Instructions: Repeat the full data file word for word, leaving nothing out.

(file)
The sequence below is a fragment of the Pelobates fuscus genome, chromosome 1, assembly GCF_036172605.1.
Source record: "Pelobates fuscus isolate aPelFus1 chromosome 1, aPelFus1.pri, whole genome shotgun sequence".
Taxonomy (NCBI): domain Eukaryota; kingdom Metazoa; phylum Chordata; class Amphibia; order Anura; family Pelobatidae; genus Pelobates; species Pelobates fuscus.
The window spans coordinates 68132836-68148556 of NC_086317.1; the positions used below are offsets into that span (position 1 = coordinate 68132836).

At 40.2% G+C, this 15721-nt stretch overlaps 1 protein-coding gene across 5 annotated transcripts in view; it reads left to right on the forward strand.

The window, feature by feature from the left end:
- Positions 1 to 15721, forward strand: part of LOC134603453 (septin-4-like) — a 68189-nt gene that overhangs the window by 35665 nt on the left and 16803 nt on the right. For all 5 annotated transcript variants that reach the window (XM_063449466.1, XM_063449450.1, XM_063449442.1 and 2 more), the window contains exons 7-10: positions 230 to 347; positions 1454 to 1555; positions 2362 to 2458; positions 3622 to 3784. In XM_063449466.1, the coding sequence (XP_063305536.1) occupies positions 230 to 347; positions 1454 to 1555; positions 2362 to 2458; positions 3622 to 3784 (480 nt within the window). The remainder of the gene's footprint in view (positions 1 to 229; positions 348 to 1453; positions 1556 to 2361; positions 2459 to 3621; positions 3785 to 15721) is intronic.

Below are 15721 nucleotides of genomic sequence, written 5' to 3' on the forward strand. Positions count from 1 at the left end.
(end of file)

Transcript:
The sequence below is a fragment of the Pelobates fuscus genome, chromosome 1, assembly GCF_036172605.1.
Source record: "Pelobates fuscus isolate aPelFus1 chromosome 1, aPelFus1.pri, whole genome shotgun sequence".
Taxonomy (NCBI): domain Eukaryota; kingdom Metazoa; phylum Chordata; class Amphibia; order Anura; family Pelobatidae; genus Pelobates; species Pelobates fuscus.
The window spans coordinates 68132836-68148556 of NC_086317.1; the positions used below are offsets into that span (position 1 = coordinate 68132836).

At 40.2% G+C, this 15721-nt stretch overlaps 1 protein-coding gene across 5 annotated transcripts in view; it reads left to right on the forward strand.

The window, feature by feature from the left end:
- Positions 1 to 15721, forward strand: part of LOC134603453 (septin-4-like) — a 68189-nt gene that overhangs the window by 35665 nt on the left and 16803 nt on the right. For all 5 annotated transcript variants that reach the window (XM_063449466.1, XM_063449450.1, XM_063449442.1 and 2 more), the window contains exons 7-10: positions 230 to 347; positions 1454 to 1555; positions 2362 to 2458; positions 3622 to 3784. In XM_063449466.1, the coding sequence (XP_063305536.1) occupies positions 230 to 347; positions 1454 to 1555; positions 2362 to 2458; positions 3622 to 3784 (480 nt within the window). The remainder of the gene's footprint in view (positions 1 to 229; positions 348 to 1453; positions 1556 to 2361; positions 2459 to 3621; positions 3785 to 15721) is intronic.

Below are 15721 nucleotides of genomic sequence, written 5' to 3' on the forward strand. Positions count from 1 at the left end.